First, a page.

Yeah, it was bad. Luckily Royal was phenomenal and didn't fuss at all during the whole thing. He loaded up just fine to finish the journey home. The trailer's getting new tires this weekend so the same thing hopefully won't happen when we go to the HT in August. Royal was a bit stiff, but nothing a little bodywork could fix. But overall, I was very pleased. Only going turbo twice and splashing through the water? Very nice. Here's to hoping the HT goes just as well.

Thursday, July 3, 2014

The Things We Ask Of Our Horses - And Ourselves

There's some thoughts that have been bouncing around in my head for a few weeks, mostly since California Chrome lost the Belmont, and then a week later, two eventers were killed in competition on two separate continents. I've been thinking about what's fair to ask of our horses and ourselves, and how we define fair.

Note: I am drinking a kind of beer I've never had before. You have been warned.


Tradition. It's a word that I would like to greatly reduce the usage of. Of course, it has some benign contexts ("We have to get milkshakes! It's tradition!"), but often it becomes an excuse for pigheadness. We can't change the way we do things because that's the way we've done them, and we've always done them this way because no one's ever changed them. It's a cycle. So when ideas were floated about changing the Triple Crown, they were shot down. You can't change the Triple Crown, it'd diminish the accomplishment. Except the Triple Crown has changed, just as racing has. The track surfaces are different, the drug rules have changed, the tack has changed, veterinary medicine and farrier techniques have advanced in leaps and bounds, even the horses themselves have changed. So why would tweaking the schedule be that much more different? Some people raised the prospect of limiting the races to horses entered in all three with no fresh challengers, but I like the idea of stretching out the time between the races. Have the Derby on the first Saturday of May, the Preakness on the first Saturday in June, and the Belmont of the first Saturday in July. That way, fresh challengers become less of a problem, and three-year-olds don't have to go through the toughest five weeks in horse sport. Everybody wins.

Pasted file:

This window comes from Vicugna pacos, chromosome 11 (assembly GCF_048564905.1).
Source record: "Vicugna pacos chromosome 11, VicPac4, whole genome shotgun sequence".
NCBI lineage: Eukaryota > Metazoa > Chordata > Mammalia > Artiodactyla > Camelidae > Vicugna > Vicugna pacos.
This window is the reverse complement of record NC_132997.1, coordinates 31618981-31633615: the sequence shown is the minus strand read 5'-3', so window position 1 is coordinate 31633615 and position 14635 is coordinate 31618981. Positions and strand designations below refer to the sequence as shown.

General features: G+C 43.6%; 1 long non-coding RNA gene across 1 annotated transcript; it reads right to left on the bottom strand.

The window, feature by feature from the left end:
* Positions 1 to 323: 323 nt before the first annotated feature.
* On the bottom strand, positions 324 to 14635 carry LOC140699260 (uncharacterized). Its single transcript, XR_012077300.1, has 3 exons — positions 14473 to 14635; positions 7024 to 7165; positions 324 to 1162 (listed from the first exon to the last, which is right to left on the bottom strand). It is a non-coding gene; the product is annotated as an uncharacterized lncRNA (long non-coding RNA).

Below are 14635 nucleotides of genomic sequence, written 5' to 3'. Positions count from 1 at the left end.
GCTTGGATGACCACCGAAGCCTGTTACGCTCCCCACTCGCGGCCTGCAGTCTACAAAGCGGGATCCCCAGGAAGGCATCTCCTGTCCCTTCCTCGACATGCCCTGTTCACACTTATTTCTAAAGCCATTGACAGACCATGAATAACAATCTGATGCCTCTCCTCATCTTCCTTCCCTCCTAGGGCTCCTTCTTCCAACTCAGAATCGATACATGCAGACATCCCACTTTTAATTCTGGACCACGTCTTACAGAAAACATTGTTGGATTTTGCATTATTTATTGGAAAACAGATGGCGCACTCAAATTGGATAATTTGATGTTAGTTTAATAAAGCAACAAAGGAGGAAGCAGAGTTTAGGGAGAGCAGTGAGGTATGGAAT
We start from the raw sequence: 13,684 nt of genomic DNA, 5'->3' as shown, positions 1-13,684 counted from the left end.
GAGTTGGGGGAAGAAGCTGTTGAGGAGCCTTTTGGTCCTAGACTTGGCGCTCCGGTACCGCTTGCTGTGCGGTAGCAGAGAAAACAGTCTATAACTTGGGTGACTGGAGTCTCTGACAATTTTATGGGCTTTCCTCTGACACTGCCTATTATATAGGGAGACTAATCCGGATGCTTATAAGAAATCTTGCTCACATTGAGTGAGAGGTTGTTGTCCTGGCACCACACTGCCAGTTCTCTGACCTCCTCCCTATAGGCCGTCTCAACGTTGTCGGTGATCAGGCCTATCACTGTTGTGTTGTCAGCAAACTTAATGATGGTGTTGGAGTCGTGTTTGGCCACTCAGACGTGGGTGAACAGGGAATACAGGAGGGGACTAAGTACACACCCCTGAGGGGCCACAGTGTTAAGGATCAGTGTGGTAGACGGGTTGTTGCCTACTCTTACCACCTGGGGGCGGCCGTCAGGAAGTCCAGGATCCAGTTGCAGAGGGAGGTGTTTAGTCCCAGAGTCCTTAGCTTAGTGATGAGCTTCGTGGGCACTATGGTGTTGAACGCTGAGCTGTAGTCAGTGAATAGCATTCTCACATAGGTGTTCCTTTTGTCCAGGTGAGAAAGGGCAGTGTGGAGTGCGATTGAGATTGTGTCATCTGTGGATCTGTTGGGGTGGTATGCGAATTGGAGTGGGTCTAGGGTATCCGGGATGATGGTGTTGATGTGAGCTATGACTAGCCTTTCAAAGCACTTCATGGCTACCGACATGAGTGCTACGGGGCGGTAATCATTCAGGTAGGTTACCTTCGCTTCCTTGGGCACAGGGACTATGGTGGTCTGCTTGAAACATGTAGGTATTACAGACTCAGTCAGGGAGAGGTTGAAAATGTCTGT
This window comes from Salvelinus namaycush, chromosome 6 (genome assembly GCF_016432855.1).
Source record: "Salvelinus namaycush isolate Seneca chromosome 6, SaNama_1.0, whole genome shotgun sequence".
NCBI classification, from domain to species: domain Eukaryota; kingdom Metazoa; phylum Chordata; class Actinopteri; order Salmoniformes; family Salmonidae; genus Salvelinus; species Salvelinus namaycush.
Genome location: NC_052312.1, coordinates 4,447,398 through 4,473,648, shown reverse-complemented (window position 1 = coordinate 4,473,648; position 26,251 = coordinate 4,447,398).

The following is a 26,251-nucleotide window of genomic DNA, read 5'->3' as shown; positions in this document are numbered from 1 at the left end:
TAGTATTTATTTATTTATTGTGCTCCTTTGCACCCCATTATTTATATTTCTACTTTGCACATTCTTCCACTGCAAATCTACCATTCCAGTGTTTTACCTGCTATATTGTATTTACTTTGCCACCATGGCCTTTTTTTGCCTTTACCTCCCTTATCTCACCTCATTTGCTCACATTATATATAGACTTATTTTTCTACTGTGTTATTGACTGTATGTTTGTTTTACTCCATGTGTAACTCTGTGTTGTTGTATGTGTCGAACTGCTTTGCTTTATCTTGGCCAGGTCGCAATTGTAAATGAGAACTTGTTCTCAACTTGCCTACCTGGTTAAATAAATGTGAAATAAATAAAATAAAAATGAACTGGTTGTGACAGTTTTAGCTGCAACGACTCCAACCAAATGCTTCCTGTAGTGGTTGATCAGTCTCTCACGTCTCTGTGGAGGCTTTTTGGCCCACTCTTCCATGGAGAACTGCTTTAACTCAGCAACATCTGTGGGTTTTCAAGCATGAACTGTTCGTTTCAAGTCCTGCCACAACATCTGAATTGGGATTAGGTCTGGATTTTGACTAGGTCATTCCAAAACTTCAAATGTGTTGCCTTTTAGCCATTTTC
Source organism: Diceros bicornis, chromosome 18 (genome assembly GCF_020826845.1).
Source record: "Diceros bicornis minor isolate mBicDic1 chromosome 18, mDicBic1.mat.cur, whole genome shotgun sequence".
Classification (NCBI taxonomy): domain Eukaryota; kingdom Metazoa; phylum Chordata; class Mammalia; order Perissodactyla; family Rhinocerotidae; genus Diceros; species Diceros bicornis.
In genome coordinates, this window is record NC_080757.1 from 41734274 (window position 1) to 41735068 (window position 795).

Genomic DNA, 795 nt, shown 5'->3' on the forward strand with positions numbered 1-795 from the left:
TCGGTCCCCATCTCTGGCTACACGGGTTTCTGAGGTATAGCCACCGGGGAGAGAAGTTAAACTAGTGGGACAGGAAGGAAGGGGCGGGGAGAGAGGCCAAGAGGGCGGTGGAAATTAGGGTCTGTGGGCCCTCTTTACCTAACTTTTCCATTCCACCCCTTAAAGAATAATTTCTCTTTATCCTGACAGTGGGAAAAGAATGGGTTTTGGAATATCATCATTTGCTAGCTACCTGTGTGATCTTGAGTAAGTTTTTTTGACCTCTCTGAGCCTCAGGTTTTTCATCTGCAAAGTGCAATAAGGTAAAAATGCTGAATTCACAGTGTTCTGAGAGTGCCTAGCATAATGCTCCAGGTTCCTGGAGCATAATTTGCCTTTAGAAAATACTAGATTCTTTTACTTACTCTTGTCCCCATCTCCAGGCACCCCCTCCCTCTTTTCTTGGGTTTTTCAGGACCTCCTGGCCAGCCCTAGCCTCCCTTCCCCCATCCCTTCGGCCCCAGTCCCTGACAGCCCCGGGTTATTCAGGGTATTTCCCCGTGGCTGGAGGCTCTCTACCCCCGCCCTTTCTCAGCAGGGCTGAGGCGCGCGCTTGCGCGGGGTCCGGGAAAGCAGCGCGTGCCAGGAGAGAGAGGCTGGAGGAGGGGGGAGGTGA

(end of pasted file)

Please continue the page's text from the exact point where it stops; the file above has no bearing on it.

It didn't diminish Secretariat's victory that he raced on a different track surface than Sir Barton. Does it matter that Affirmed was probably fed a very different diet than War Admiral? So, let's change it. Give the young'ins a rest. Winning 3 races back to back is already a remarkable feat, even if they are a month apart. I highly doubt the Triple Crown is ever going away, so let's help the horses out.

And let's help ourselves out. Eventing is also having a "come to Jesus" moment while trying desperately to pretend it's not. When two people die in different competitions on two continents, serious changes need to be made. But the powers that be will just keep twiddling their thumbs and create safety theater rules aimed at punishing the lower levels whilst ignoring that most of the serious accidents was taking place at the upper levels. A few rogues like Denny Emerson have made some suggestions that actually may be effective, like lowering the x-c speeds or limiting the amount of trappy combinations that can be on the courses, but that doesn't seem like it'll happen soon. Just convince people to buy more fancy helmets and vests designed to stop their necks from snapping when their horse falls on top of them.

We don't like looking at the system as a whole. We're so busy inspecting the veins on the leaves that we've neglected to notice that the forest is burning down around us. When people keep playing by the rules that were made when horses were expendable, horses pay the price. Royal is not my toy, he's my partner. And I'm not the exception. Horses are not living ATV's, they're dance partners, and the rules of our sports need to recognizes them as such. If a fence keeps causing problems, take it off the course. If people are throwing three-year-olds into an trial by fire that hoards victory like a starving man, change the rules. We don't have to be bound to tradition if it's not helping us.

Our horses deserve our best efforts.